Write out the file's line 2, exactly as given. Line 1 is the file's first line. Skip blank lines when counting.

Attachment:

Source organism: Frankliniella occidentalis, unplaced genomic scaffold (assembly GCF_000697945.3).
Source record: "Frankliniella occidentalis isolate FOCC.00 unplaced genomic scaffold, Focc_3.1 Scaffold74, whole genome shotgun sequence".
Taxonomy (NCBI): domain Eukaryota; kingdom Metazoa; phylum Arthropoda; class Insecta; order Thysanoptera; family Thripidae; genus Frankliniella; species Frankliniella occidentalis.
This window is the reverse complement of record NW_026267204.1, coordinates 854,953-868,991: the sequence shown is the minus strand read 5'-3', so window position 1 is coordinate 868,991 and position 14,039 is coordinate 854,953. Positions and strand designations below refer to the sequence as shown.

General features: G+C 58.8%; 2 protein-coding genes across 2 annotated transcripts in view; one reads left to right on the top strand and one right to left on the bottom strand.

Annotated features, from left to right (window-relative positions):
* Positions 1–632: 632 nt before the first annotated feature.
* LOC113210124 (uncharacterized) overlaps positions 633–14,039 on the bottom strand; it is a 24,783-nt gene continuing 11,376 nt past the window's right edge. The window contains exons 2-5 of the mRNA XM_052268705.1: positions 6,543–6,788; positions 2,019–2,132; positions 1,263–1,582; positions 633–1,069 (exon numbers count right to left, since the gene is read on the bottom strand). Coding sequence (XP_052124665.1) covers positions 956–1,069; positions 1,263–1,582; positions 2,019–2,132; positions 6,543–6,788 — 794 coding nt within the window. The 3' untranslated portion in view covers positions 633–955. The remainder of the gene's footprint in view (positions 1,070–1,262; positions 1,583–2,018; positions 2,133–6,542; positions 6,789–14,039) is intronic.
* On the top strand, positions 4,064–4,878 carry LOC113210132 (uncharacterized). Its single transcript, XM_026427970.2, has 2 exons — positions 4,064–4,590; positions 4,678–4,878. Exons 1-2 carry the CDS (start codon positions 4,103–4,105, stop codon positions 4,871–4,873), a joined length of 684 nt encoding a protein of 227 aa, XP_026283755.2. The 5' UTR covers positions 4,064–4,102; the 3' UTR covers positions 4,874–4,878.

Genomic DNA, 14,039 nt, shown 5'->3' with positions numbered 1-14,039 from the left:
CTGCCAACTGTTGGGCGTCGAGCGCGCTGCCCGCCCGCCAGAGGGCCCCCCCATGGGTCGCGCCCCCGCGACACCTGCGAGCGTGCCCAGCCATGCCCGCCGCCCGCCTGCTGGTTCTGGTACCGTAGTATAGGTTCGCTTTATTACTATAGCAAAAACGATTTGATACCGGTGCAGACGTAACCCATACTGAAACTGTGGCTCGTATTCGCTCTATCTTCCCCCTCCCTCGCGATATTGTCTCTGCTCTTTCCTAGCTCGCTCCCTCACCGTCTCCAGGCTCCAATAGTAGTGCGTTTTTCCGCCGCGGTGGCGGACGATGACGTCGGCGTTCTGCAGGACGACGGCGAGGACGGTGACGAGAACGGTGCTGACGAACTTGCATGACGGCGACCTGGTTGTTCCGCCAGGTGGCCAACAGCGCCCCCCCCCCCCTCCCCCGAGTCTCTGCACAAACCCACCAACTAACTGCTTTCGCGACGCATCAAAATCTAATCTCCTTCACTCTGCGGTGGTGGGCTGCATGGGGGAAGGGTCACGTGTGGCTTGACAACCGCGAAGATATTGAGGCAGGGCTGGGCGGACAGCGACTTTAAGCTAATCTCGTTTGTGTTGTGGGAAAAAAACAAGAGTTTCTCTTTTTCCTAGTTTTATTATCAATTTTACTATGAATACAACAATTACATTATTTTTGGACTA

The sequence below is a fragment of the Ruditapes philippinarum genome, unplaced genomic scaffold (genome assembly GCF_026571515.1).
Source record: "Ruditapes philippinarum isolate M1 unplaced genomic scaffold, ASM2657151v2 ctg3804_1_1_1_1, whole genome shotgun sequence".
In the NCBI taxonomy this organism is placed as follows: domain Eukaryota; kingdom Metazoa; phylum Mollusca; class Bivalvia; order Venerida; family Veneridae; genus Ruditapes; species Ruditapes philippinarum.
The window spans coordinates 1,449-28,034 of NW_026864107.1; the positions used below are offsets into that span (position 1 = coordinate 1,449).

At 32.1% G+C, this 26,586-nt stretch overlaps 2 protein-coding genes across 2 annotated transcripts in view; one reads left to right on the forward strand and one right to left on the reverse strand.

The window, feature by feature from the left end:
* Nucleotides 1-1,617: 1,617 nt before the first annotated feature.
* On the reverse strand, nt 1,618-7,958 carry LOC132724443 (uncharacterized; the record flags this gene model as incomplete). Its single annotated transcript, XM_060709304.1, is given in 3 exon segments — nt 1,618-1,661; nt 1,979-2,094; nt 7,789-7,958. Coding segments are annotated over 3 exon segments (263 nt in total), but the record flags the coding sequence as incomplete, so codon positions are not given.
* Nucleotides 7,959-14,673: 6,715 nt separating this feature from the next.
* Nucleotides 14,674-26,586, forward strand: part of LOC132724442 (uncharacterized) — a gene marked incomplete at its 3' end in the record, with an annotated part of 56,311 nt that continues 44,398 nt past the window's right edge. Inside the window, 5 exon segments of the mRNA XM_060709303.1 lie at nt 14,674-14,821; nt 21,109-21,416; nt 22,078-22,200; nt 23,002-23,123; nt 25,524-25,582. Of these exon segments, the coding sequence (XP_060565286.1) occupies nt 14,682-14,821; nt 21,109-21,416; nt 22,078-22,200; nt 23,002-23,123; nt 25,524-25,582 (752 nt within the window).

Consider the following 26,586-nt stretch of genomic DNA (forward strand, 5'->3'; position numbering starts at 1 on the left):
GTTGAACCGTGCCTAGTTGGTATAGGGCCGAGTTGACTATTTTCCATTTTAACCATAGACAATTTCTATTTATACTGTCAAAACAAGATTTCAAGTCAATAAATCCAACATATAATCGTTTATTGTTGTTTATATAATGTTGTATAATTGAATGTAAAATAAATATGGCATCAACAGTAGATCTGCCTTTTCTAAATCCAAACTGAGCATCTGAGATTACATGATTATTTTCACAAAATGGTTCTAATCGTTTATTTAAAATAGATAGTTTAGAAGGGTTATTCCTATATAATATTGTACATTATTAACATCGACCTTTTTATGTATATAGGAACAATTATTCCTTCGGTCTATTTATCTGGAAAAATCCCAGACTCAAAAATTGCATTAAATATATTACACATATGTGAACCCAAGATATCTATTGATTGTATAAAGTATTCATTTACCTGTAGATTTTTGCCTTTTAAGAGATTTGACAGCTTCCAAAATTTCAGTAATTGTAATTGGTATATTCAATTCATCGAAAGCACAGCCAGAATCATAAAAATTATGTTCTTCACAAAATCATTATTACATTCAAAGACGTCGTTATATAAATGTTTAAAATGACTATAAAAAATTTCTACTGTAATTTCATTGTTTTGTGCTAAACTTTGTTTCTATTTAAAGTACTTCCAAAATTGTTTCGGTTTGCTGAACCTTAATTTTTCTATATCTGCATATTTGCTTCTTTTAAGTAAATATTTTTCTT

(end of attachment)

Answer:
Source record: "Frankliniella occidentalis isolate FOCC.00 unplaced genomic scaffold, Focc_3.1 Scaffold74, whole genome shotgun sequence".